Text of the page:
Congrats, sir! Do you remember how you pitched the film to your investors and cast initially? What was it that got them to bite?
We had a great crew lined up with a great story to tell. It was exciting for everyone involved. That makes it easy to fund.
There’s some brave stuff in there from some of the young performers. What kind of guidance and direction did you give them?
I spent a lot of time with Josh Stewart and Candy Clark. The movie really banks on the details of their characters. I could work a scene for 100 hours, but we had limited time, so the actors had to come prepared, and they all did. I got to work a scene where Frank Whaley confronts Josh Stewart in the living room for about an hour, which is a lot of time on a short shoot. That was a lot of fun.
The film goes to some pretty dark places. How did you decide on just how far to push it?
How far did we push it? I'm curious what the outside perspective would be on that topic. I'm a big fan of setting up A particularly violent or disturbing sequence so that the questionable act, whatever it may be, happens offscreen. For that reason I feel like he dark moments,could be okay for all audiences, but I do realize the nature of wha is being implied is pretty heavy. So I'm curious how dark or disturbing it feels, since we intentionally did not go over the top with the on screen violence.
How has the reaction to the film been so far? I imagine it’s affected people different ways?
It has indeed. Some people love it some people hate it. All of the critics seem to love it so far. I think part of it's a appeal at the moment is the success of Stephen king's It. McDowell and King have a very similar style. The style of the movie itself is meant to resemble cinema from the late 80s early 90s. This movie takes place in 1989.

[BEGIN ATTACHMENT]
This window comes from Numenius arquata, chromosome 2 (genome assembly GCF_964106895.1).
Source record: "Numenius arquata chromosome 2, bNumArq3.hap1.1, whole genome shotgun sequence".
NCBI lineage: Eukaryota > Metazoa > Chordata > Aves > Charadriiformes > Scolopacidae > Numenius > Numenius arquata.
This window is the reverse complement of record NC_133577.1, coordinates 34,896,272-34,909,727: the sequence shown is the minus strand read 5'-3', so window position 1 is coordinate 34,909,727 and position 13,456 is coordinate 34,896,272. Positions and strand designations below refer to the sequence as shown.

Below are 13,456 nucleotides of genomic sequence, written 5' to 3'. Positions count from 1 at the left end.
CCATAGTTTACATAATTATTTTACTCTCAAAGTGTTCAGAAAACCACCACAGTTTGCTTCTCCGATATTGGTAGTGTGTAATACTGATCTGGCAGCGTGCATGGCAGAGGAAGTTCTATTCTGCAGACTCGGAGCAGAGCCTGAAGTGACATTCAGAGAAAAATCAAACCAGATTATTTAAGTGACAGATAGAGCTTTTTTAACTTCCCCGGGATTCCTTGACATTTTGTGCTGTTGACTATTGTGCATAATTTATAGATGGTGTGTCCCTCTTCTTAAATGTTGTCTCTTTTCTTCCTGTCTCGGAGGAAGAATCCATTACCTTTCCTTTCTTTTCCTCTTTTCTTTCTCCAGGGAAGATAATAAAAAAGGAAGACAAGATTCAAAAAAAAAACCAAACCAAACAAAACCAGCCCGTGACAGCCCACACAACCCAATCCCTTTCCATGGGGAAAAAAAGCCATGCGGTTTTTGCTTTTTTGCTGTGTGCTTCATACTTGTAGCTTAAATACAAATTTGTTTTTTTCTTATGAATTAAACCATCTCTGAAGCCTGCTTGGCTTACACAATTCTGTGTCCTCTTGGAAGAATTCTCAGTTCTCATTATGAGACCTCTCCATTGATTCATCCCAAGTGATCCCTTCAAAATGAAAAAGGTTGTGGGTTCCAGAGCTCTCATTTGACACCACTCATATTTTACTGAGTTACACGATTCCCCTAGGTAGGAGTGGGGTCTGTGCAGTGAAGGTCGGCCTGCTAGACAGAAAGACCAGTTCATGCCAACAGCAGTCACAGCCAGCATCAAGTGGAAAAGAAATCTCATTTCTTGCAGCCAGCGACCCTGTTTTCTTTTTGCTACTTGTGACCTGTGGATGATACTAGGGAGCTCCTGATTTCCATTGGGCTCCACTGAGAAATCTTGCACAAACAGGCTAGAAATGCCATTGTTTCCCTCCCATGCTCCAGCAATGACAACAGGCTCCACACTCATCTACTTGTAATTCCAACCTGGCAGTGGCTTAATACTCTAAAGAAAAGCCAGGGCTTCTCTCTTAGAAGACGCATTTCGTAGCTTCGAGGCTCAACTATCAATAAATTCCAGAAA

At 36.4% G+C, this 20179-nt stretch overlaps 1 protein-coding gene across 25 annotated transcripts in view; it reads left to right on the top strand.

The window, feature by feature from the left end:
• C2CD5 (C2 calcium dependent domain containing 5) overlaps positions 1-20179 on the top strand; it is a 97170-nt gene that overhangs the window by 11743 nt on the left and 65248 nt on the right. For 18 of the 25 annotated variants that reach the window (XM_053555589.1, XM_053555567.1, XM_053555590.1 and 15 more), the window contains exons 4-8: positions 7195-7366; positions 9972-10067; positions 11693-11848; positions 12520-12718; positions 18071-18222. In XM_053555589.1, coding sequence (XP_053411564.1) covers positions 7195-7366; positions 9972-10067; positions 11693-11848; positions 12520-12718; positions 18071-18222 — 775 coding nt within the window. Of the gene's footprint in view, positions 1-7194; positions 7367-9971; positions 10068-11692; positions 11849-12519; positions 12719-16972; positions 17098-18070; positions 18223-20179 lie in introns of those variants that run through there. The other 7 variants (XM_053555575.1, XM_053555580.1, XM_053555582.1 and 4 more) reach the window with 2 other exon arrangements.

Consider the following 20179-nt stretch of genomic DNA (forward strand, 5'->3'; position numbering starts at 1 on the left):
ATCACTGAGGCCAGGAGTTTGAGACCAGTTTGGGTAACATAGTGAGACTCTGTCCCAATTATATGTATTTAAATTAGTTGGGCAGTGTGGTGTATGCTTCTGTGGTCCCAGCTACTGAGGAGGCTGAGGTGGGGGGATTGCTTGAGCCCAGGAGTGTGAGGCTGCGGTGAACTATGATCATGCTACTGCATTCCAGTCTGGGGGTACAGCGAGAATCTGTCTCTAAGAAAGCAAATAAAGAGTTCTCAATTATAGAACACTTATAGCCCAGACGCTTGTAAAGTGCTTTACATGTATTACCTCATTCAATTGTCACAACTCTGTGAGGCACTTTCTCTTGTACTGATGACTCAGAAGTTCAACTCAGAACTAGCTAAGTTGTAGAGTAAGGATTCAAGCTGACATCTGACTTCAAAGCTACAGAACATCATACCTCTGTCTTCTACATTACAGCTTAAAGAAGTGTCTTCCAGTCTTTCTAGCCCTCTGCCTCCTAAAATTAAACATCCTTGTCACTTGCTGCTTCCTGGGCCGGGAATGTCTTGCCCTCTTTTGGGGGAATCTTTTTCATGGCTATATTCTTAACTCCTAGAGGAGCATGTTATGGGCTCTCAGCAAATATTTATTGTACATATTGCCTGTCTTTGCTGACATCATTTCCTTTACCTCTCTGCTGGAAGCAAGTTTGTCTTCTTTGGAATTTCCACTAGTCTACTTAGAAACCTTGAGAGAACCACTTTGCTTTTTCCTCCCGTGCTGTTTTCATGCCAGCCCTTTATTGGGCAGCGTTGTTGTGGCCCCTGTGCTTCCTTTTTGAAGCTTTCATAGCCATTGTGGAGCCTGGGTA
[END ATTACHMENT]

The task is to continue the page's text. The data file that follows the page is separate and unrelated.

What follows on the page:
There’s a common belief that thrillers and horror movies are the easiest sell in the marketplace. Agree? Was that your experience?
That's bullshit. It's just as hard to sell as anything (except dramas). Cameras are cheap and people with cheap cameras love to make horror movies because they think they're easy to sell so there's hundreds of them in every market, which makes it hard for the buyers to select the winners. 10 years ago you could box any horror movie and sell it on DVD. I think it will be a bit of a resurgence of horror theatrically and in the home-video market. But I'm not sure exactly what it's going to look like with everything being digital now.
Besides filmmaking, you also work another job. Tell us about that and how that led to making your own movies.
Acting is my first true love. And there's obvious benefits to the job, like shorter hours, and having enough down time to eat, go to bathroom, that sort of thing. And your present enough to truly enjoy your co-workers. The director is always thinking about the next thing. Me and my Assistant Director will have swollen feet at the end of the day, and then go to the hotel and schedule till the wee hours of the morning, but it’s fulfilling in a self mutilating kind of a way. When I direct, my initial approach is identical to if I was acting in it. I breakdown the scene, and figure out what it's about. Once I've got that down, everything else comes easy (unless it's a complex sequence like the opening of Temple of Doom. HUGE). It's a similar workflow, but a completely different beast. I will direct for the rest of my life, but when I'm in front of the camera the only thing I think about is my role, and how happy I am that I'm not directing.
Cold Moon is released on VOD and in select theaters October 6.